Diving in the glittering clear waters off Balicasag Island in the central Philippines, American marine scientist Kent Carpenter marvelled at the pristine coral reefs and grouper fish ‘as big as Mini Coopers’.
That was in 1975. A decade later, diving in the same spot, Dr Carpenter was appalled to find the reef dead. The use of dynamite and cyanide by islanders to catch fish had turned an underwater paradise into a ghostly grey wasteland. Divers visiting the site a few weeks ago found it in the same sorry condition, said Dr Carpenter. He added: ‘And this was once one of the most beautiful coral reefs that I’d seen in over 30 years of diving.’
Blighted reefs like Balicasag are strewn across the Coral Triangle, an area of stunning marine biodiversity spanning the Philippines, eastern Indonesia, parts of Malaysia, Timor Leste, Papua New Guinea and the Solomon Islands. This expanse of ocean, called the ‘Amazon of the Seas’, now has one of the world’s highest proportions of coral species under threat of extinction – a result of destructive fishing and coastal development, aggravated by climate change.
With the meltdown on financial markets overshadowing the debate on global warming and the environment, why worry about coral reefs right now?
Above all, because they provide a habitat for a quarter of all marine species. Research published four months ago by more than 40 leading marine scientists warned that one-third of the world’s reef- building corals face extinction from local activities such as over- fishing, and climate change.
Corals are nature’s buffers, protecting coastal communities from soil erosion. And they boost local economies through the tourist dollars spent on scuba-diving. Against that backdrop, officials from the six Coral Triangle countries and marine experts met in Manila earlier this week to draw up a conservation plan. The initiative, started by Indonesia, is backed by US$450 million (S$680 million) in pledges from governments and multilateral development agencies.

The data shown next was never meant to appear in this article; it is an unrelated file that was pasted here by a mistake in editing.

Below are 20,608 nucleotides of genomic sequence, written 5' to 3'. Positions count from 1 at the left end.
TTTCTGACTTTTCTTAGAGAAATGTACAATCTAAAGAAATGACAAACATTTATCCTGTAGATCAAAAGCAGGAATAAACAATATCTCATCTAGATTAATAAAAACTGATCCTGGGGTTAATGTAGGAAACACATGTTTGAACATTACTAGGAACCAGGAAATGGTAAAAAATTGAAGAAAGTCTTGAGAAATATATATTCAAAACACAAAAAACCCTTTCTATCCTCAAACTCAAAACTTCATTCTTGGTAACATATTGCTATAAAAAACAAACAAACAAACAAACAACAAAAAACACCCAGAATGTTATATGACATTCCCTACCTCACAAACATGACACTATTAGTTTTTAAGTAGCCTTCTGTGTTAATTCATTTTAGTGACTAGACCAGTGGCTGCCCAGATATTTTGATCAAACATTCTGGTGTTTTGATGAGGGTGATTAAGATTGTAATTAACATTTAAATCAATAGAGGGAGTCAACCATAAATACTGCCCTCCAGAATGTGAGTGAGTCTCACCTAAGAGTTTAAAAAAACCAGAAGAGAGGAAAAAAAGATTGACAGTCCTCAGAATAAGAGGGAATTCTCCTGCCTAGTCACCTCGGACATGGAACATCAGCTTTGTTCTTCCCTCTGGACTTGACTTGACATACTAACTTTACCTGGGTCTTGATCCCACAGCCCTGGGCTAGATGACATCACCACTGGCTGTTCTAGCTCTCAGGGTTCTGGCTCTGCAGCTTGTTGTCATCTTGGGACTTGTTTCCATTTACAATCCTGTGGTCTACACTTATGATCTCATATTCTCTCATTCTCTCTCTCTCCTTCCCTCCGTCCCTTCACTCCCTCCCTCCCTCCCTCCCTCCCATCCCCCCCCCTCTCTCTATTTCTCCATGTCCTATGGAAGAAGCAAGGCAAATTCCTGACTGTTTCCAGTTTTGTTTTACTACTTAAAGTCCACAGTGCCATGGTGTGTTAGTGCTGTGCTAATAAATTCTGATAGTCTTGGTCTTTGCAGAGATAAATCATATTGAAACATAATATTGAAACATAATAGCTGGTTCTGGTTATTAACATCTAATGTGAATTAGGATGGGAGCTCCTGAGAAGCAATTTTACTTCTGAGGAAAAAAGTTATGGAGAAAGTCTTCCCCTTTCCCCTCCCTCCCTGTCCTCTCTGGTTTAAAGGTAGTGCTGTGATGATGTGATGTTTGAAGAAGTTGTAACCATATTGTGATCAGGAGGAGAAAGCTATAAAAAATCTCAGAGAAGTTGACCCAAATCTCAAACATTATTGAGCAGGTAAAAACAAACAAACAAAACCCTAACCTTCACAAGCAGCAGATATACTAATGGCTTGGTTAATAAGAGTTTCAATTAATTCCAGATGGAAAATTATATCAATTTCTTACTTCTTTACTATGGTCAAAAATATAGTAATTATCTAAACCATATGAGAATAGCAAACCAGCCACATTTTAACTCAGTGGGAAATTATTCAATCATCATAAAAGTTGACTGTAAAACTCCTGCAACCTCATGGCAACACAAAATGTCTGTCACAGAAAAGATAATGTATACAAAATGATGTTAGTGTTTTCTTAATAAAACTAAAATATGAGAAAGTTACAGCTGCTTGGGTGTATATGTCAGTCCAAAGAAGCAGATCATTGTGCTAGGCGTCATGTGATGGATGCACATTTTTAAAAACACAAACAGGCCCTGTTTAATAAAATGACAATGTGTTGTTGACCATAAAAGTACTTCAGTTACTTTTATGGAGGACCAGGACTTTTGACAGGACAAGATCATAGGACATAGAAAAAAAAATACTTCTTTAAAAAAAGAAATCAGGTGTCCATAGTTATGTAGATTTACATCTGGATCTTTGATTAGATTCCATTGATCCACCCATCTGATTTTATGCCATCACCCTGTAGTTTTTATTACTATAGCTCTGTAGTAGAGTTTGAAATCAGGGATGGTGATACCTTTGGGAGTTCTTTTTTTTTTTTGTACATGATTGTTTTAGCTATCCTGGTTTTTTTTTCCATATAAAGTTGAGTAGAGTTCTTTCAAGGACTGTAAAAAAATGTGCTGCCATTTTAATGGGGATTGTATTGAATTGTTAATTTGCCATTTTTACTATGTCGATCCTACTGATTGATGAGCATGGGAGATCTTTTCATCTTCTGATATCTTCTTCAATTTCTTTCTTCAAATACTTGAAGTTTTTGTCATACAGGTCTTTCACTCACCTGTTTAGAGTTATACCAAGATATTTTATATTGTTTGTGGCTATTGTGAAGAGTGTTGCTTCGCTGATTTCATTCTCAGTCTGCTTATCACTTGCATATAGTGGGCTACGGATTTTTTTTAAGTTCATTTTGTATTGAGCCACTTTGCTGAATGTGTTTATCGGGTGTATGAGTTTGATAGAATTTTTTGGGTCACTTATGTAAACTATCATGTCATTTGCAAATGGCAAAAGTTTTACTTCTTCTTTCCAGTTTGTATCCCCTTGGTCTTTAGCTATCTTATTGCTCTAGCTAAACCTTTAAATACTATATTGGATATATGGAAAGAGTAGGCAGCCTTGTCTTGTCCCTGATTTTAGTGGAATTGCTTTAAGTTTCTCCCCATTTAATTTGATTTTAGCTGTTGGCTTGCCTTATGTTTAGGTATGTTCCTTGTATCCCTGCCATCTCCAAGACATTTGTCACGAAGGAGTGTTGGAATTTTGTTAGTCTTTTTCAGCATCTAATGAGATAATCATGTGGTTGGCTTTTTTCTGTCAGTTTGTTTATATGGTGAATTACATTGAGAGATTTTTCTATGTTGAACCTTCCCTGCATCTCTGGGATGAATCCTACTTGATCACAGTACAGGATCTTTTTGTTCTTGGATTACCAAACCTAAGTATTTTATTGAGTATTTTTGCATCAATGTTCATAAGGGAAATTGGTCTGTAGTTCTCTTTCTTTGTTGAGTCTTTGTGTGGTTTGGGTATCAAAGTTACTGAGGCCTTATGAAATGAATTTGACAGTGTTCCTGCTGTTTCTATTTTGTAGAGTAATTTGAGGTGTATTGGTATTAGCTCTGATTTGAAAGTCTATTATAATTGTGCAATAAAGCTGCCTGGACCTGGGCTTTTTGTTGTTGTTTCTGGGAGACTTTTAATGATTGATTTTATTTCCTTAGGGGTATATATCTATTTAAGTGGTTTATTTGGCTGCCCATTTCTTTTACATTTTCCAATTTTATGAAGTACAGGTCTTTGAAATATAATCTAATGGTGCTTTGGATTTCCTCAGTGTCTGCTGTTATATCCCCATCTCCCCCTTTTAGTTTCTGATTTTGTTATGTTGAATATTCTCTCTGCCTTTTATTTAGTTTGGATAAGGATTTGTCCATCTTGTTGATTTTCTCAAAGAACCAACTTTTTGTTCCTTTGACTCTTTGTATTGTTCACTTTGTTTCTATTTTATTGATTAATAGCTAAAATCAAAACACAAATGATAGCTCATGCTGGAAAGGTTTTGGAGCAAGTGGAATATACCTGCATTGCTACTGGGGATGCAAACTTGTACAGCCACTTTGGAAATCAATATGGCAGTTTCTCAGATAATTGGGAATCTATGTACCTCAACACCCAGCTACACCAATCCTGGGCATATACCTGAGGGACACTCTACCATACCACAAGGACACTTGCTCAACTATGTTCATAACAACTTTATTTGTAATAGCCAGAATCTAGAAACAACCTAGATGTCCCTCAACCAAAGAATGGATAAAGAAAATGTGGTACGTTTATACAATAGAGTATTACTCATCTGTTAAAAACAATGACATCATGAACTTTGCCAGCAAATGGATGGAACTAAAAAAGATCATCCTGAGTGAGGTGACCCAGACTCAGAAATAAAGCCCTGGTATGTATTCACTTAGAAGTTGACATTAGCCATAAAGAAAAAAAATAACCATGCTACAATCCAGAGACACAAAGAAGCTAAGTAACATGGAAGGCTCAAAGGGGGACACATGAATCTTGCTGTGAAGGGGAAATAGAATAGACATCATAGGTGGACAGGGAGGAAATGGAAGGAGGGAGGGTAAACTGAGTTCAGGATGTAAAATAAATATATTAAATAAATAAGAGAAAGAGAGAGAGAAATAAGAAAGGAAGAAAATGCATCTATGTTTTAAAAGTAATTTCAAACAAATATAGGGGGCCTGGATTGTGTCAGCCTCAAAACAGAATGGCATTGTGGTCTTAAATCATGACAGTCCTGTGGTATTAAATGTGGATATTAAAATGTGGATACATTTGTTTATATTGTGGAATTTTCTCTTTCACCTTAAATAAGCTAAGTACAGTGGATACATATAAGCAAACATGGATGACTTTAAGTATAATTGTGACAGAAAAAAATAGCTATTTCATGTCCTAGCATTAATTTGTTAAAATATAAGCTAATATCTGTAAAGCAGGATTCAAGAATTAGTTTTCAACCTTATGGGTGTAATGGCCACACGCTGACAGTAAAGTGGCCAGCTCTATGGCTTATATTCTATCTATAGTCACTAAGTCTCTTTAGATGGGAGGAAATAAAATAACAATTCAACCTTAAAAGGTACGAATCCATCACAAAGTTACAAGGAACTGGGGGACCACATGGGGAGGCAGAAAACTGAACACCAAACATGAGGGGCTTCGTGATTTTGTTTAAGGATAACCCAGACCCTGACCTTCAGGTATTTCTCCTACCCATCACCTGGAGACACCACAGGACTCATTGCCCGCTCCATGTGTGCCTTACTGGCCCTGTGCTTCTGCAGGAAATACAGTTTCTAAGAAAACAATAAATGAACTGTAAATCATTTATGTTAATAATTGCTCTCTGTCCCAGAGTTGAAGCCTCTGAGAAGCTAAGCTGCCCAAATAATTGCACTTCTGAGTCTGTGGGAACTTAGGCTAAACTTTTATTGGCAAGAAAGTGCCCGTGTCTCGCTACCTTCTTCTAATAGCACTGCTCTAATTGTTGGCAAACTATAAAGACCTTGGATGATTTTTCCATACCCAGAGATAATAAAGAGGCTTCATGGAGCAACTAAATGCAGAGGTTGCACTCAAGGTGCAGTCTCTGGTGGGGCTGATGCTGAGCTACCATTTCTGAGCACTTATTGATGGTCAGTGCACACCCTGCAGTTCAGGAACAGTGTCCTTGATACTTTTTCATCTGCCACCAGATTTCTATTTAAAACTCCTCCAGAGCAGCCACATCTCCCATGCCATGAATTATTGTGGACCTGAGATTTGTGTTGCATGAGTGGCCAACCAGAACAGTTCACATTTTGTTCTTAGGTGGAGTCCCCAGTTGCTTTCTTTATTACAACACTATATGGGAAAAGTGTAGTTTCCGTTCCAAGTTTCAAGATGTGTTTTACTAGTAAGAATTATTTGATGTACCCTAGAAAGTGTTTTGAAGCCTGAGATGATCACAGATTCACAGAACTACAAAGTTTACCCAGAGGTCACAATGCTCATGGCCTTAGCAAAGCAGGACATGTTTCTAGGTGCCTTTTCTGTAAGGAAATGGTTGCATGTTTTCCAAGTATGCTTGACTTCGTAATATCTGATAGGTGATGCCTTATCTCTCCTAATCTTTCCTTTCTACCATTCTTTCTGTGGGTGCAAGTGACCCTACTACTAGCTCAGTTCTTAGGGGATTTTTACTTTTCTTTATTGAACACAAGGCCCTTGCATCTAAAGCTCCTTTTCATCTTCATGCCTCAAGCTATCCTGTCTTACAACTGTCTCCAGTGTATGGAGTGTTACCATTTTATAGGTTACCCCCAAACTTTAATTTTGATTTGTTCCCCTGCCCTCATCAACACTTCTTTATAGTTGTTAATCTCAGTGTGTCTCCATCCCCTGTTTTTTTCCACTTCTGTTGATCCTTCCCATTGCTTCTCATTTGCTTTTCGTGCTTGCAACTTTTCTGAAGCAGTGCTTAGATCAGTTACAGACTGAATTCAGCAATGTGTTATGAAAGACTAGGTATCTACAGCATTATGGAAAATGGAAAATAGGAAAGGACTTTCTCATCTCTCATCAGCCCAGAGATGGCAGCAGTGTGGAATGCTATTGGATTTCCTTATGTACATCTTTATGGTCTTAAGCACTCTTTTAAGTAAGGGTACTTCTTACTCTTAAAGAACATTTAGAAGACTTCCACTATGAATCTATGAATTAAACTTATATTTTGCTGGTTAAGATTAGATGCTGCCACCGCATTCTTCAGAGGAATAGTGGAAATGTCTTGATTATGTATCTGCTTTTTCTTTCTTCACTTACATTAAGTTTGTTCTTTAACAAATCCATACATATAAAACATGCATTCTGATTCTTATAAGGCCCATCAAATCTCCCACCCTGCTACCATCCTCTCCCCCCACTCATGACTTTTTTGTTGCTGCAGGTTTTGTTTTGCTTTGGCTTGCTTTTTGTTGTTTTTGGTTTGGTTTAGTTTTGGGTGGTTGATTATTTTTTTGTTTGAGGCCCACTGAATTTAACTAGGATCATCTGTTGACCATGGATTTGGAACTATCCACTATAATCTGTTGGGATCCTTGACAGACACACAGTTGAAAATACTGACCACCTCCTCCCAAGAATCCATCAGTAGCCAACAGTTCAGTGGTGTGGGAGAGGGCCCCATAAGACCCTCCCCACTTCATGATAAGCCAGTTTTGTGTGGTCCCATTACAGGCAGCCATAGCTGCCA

‘We can’t afford a business- as-usual attitude any longer when the livelihoods of so many people are involved,’ said Mr Syamsul Maarif, Indonesia’s delegation head.
As a Philippine official put it: ‘The initiative is about shared responsibilities; we’re not talking about boundaries here.’
The condition of the reefs in the Coral Triangle varies considerably. Papua New Guinea’s were spared from the coral-bleaching effects of the ocean-warming El Nino weather pattern in 1997, and are still over 80 per cent intact. But only 20 per cent of the coral cover in the Philippines is in good condition. A rapidly growing population concentrated in coastal areas has long put an intolerable strain on marine resources there. Around 40 per cent of Indonesia’s eastern-seaboard reefs are still in top condition.
It takes on average 36 years for a coral reef destroyed by pollution – from sewage discharges, for example – or dynamite fishing to repair itself naturally. Scientists have been trying to accelerate that process.
‘There’s been encouraging results from re-seeding experiments, but this is an expensive process,’ said Dr Edgardo Gomez, a leading expert on corals. Philippine marine scientist Perry Alino said that more reefs must be declared as sanctuaries, to give them a breather from human activity.
Two decades ago, there were only 250 such sites in the Philippines; now there are over 1,000, though they cover only 0.1 per cent of the country’s coral area. The government is targeting 10 per cent coverage by 2020 under the plan. Indonesia aims to double its current 10 million hectares of marine protected areas in its reefs in the Coral Triangle by 2020.
The conservation plan sets out national and regional actions for protecting and rehabilitating the Coral Triangle. These include setting up more reef protected areas, measures to adapt to climate change and establishing baselines for monitoring. Leaders of the Coral Triangle countries will be asked to implement the measures at the World Ocean Conference in Manado, Indonesia, next May.
Source The Straits Times – October 25, 2008 by Alastair McIndoe, MANILA